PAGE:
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Court finds Woluwe-Saint-Lambert guilty of language 'discrimination'
Woluwe-Saint-Lambert council has fallen foul of a Brussels language law - after a court ruled that it had given French-speaking residents different local information to Dutch-speakers.
The court found that the municipality had failed to abide by a rule requiring all adminstrative documents to be identical in French and Dutch.
The case is centered around Woluwe's municipal magazine, which is posted through residents' letterboxes at a cost of €175,000 a year.
Unlike other communes in the Brussels region, which produce a bilingual magazine, Woluwe-Saint-Lambert instead opted for two publications - one in each language - to save paper.
Jean-Claude Van der Auwera, a former Ecolo councillor, said: "All administrative documents must be bilingual, with identical content. But this is not the case.
"The magazines are different. The Dutch version is smaller and less readable. Dutch-speakers are deprived of a range of information about cultural activities in the area. It's discrimination."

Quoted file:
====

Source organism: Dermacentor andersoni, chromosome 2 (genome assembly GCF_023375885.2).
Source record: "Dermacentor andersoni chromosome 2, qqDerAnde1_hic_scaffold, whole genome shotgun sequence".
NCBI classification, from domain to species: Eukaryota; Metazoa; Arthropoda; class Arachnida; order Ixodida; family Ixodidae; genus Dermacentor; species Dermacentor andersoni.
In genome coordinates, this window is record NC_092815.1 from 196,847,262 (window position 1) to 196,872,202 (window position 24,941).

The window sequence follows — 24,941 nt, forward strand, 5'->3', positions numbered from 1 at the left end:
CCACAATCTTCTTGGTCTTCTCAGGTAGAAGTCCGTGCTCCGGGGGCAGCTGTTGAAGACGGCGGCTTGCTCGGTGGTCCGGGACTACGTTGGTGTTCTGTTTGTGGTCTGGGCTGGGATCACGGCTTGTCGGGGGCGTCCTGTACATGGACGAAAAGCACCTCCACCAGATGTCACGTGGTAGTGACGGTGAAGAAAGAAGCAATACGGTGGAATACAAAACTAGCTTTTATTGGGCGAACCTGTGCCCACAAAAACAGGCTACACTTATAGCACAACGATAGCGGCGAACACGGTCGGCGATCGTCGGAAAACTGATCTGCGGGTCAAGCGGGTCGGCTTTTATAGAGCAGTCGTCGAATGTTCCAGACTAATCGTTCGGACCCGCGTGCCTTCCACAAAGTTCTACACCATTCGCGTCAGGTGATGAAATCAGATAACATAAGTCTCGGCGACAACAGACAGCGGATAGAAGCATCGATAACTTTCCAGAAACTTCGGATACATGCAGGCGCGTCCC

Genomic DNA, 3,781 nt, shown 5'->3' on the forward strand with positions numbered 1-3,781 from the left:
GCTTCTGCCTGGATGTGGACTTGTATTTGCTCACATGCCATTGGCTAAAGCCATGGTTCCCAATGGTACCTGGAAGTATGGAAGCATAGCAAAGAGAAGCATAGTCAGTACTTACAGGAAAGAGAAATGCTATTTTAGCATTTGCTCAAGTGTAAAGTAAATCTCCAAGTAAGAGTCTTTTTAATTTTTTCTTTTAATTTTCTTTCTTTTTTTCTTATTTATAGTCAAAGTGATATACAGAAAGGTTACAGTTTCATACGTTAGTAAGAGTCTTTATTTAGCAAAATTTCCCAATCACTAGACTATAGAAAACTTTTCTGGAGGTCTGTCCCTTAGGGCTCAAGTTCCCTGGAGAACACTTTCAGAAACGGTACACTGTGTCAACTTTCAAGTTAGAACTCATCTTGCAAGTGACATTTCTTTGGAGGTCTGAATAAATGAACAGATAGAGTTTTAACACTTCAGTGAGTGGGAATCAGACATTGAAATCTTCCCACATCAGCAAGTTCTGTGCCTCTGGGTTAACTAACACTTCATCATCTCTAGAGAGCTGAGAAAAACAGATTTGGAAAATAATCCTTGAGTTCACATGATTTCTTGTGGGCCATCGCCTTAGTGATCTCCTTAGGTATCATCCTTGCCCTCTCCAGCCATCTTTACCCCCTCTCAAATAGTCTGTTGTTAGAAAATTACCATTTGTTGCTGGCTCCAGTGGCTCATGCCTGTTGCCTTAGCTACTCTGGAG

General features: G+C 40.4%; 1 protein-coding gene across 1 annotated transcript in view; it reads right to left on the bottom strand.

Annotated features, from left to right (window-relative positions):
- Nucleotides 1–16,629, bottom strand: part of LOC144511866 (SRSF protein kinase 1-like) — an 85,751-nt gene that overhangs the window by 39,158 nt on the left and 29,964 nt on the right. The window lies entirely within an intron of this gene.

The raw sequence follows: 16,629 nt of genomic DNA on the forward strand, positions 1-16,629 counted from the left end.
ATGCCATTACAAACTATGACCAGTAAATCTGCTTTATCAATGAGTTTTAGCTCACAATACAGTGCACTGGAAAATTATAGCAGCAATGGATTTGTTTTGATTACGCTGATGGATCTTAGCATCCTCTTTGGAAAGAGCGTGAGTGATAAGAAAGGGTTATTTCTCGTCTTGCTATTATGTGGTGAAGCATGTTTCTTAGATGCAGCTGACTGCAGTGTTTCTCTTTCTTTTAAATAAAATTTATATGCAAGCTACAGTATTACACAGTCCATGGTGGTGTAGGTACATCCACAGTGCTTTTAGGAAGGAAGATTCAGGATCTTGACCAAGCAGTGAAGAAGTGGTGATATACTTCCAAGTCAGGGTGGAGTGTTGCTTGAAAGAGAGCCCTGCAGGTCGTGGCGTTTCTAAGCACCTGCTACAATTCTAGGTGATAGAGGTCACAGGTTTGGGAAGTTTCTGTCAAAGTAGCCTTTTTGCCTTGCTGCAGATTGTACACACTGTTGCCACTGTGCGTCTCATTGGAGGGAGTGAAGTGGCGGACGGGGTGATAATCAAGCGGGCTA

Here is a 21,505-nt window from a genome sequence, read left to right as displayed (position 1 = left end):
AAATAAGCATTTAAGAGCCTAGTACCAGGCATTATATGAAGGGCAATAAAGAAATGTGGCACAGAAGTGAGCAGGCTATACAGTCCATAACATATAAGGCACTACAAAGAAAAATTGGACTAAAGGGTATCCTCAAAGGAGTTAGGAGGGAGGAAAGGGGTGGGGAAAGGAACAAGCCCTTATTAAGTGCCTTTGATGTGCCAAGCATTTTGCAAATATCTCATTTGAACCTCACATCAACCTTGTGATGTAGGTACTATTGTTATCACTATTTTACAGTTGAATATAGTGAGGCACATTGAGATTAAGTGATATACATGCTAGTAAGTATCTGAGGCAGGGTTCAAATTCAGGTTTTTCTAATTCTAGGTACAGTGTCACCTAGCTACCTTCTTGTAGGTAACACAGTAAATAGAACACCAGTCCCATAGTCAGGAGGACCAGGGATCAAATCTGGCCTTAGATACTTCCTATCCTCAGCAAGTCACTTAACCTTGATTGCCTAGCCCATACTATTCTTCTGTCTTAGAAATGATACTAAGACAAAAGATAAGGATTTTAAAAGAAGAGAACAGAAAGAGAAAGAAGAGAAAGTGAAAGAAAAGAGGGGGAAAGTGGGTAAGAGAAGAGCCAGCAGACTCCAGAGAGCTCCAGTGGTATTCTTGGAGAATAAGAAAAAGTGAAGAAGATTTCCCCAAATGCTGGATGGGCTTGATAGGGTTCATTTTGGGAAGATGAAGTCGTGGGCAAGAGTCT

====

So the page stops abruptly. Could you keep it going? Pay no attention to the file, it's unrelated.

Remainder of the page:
Last December, Brussels minister-president Rudi Vervoort objected to the way the municipality communicated with residents by refusing to approve the €174,274 costs of producing the municipal magazine in the town's 2017 accounts.
Mayor Olivier Maingain said the dual publication "aims to save paper, according to the wishes of local residents". He said: "We asked the public what language they wanted theirs to be in. We also translate the most essential information into certain other European languages, such as English, German or Spanish."
Maingain added that only "some very specific cultural information" was different in the two magazines. The town council will lodge an appeal.